This book starts as a simple story collection, but before you notice, it grows into a mind-blowing trip across time
Gigi Ganguly's debut novella, One Arm Shorter than the Other, is a marvelous surprise. For half of its length, it holds its cards close to its chest, before sweeping you off your feet with a royal flush of high concepts and intricate plotting.
The first half is composed of a series of sweet vignettes around a kindly repairman who does wonders from his unassuming little shop in Delhi's old district. These three stories start simple enough, but gradually turn more and more surreal. In Some Things (Like Upholstery) Remain Unchanged, a widower bonds with his grandchildren by having his old film projector transformed into a window to the past. In Be Careful with the TV Settings, an embittered actor with a fading career discovers that his newly fixed TV can place him in any story he chooses... so he must take care not to choose wrong. In Turn Up the Radio (Only) When It Rains, a lonely old woman receives a radio as a gift, and with it, a new friend, and a new future.
Film, television, radio: these are stories about media and interactivity, about the act of watching and the magic of human connection. Little clues reveal that these stories share the same continuity, and if the book stopped at them, this would be in itself a valuable collection.
But then comes the second half of the book, and the panorama expands to cosmic proportions. We jump to the 71st century, a time when cities have layers upon layers, but people can fold their houses into flat rectangles and carry them around. We meet Samay, the architect behind this revolution in portability, and it turns out he's in need of repair services. Fortunately, his civilization has mastered time travel, so he pays a visit to old Delhi... and meets our trusty old repairman.
By the way, Samay is Hindi for time. I can't spoil anything more. I can't in the sense that I'm not capable, because the various moving parts in this meticulous clockwork of a plot exceed my ability to reduce them to any description, and I can't in the sense that it wouldn't be right, because the delight of this story lies in experiencing its mysteries firsthand.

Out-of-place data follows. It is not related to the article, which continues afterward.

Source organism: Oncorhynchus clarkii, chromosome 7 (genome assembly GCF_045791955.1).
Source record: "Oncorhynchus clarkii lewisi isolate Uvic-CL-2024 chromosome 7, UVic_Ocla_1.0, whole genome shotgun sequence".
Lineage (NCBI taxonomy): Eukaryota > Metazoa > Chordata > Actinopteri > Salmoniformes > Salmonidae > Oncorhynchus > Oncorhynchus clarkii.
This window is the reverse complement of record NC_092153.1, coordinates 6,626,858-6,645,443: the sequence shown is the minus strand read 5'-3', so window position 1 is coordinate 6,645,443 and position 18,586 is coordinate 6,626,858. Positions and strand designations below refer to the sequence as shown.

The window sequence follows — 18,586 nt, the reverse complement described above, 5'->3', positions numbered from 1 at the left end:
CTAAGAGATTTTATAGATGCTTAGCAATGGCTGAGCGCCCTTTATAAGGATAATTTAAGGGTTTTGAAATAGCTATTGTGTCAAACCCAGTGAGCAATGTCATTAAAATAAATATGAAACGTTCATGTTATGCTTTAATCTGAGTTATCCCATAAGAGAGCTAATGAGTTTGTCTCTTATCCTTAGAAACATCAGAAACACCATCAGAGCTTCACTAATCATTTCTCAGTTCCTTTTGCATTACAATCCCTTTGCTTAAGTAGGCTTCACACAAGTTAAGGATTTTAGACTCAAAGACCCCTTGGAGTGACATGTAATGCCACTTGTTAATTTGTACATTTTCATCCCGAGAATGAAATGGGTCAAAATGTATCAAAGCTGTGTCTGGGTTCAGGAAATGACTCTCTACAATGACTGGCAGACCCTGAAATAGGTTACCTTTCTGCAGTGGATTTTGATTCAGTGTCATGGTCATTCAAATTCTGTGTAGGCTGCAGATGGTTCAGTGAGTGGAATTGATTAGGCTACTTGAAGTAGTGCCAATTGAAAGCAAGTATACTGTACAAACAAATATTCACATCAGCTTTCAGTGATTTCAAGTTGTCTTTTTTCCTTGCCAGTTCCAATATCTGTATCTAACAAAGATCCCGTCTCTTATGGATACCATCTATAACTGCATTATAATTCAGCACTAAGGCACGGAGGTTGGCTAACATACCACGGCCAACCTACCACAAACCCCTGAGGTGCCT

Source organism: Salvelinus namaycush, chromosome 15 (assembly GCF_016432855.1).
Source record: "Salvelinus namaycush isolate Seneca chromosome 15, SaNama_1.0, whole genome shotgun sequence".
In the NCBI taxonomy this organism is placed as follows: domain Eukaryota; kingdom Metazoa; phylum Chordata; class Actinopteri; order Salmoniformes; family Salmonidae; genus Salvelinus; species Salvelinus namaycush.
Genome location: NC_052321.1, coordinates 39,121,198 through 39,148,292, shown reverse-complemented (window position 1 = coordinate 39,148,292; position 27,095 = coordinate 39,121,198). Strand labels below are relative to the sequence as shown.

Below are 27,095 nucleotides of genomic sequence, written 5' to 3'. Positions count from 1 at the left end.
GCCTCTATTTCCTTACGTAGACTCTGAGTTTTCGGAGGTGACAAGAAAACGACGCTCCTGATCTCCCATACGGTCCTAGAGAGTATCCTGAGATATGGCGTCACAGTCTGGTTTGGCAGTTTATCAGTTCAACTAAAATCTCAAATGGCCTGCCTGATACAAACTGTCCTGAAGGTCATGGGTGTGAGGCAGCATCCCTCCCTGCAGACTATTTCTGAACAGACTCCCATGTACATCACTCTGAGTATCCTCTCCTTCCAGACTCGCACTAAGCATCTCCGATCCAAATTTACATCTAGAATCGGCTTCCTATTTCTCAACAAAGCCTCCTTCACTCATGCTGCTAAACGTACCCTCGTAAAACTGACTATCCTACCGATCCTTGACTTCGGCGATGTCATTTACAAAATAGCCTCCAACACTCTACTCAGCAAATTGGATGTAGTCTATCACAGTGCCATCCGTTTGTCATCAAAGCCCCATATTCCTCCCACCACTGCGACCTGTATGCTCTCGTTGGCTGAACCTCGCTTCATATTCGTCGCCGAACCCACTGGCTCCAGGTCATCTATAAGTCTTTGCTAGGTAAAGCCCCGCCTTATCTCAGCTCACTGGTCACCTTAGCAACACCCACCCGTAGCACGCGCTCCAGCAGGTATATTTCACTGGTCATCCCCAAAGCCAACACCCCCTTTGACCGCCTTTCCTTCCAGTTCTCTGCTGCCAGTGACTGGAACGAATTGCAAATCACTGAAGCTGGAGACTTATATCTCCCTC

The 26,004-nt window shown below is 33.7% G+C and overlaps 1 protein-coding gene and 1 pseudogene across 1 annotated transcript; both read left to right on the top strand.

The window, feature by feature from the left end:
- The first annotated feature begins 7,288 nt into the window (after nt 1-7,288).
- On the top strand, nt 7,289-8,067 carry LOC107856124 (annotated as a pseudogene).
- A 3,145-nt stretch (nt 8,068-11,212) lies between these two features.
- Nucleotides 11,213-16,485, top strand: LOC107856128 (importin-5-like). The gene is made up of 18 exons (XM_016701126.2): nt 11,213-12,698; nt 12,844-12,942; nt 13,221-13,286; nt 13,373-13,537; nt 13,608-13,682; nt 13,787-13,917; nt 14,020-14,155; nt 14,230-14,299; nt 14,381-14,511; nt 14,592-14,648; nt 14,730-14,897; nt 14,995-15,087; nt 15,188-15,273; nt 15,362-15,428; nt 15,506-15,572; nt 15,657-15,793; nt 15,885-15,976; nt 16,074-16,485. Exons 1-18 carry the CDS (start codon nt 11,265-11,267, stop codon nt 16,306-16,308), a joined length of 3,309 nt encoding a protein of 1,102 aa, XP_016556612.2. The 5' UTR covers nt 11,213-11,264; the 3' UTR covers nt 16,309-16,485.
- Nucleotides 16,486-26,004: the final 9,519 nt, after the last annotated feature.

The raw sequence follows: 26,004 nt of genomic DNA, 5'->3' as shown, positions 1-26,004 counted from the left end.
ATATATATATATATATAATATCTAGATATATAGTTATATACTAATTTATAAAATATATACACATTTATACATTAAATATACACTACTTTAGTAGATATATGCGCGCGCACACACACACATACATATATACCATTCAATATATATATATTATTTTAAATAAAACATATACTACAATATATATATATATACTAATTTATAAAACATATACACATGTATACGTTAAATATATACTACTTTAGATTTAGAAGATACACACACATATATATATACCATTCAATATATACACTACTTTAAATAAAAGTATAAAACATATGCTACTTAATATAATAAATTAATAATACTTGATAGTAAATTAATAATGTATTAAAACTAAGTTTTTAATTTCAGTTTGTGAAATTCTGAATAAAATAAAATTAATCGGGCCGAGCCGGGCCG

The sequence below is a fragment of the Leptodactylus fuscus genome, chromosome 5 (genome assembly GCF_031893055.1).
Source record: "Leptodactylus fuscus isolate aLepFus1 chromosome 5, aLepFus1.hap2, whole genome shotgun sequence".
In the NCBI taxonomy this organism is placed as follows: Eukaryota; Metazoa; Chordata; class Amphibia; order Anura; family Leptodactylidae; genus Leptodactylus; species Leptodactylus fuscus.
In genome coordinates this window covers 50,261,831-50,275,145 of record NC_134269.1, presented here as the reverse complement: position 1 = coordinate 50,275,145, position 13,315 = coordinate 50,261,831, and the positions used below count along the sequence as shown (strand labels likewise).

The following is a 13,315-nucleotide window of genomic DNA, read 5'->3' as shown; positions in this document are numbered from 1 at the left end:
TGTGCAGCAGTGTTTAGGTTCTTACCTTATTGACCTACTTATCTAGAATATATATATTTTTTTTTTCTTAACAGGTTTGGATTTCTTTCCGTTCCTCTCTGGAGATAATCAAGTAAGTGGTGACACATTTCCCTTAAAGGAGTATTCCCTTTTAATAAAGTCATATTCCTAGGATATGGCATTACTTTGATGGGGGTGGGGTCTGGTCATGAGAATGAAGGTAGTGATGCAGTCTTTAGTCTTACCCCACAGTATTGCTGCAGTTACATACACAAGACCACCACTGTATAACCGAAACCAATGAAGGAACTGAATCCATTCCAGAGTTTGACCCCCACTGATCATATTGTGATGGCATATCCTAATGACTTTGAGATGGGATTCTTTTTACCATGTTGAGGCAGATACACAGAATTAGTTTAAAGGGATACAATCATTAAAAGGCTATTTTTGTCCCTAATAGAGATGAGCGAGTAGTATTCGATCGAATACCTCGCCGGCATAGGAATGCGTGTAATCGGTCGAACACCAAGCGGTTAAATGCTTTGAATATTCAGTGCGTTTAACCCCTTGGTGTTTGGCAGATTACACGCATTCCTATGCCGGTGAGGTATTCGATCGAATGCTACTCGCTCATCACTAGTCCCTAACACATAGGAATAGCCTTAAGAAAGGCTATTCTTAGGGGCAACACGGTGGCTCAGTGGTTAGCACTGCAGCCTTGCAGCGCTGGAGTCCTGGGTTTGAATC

What I can say is that this is one of the most elegant time loop puzzles I've ever read, as well as a thought-provoking allegory about the passing of time over physical space, over the human body, and over our material possessions.
I already spoke about the role of media in the early sections of the book. We all know there's something of time travel in our access to recorded content. But this book further suggests that there's something of time travel in the act of repairing. To repair is to take the old and make it feel not old, to try to bestow a semblance of newness onto it. To repair is to try to work against time. But rebuilding is also a form of repairing, in the sense that working along with time and building over what has crumbled down can make the old fully new again. This is not only a book where old objects can acquire new forms, but also where an old city can remake itself by pushing a button, and where old people can migrate into new bodies.
You can experience that contradiction in the real Delhi, a cosmopolitan megalopolis where the future coexists with antiquity, where the many cities this city has been are overwritten on each other in that special way that landscape historians call urban palimpsest. In Delhi, an ordinary walk across neighborhoods is indeed time travel.
So Delhi's relationship with time is central to One Arm Shorter than the Other (a title that not only describes our protagonist, but is also a sneak reference to clocks). The text namedrops, for example, Jantar Mantar, one of the most notable landmarks in the city. It is an astronomical complex built three centuries ago whose function was to keep track of the movements of stars. Basically, it was a clock.
There used to be another clock in Delhi: the Ghantaghar tower, which was built during the British occupation and accidentally collapsed after independence. The fall of this tower, a symbolic break with the past coinciding with the birth of modern India, is a key event in the book, the inciting incident that ripples across time and closes the loop that links old and new Delhi.
The older clock still stands, while the newer clock is no more. Such is the nature of cause and consequence in the city that is old and new at the same time. Such is the nonduality of a culture with a cyclical concept of time, where the same word means "yesterday" and "tomorrow." Such is the rich ambiguity at the heart of this exceptional book. One Arm Shorter than the Other will wind up your mind and set it running. It is a very brief read, but it contains eons.
Baseline Assessment: 8/10.
+1 for forging a solid thematic link between the aging and rebuilding of objects, the aging and rebuilding of place, and the aging and rebuilding of human life; +1 for achieving a tangible, almost physical sense of location. I myself have only ever spent one week in Delhi, and the descriptions in this book took me right back.
−1 because the tying up of the time loop at the end of the book requires some railroading that constrains the characters' choices. This is always the tricky part about writing time loop stories, and its final execution here tends a bit toward the just-so. To be fair, the repairman has tight logical reasons to suddenly withhold information in the way he does, but Samay's growing frustration is the side the reader ends up identifying with.
POSTED BY: Arturo Serrano, multiclass Trekkie/Whovian/Moonie/Miraculer, accumulating experience points for still more obsessions.Reference: Ganguly, Gigi. One Arm Shorter than the Other [Atthis Arts, 2022].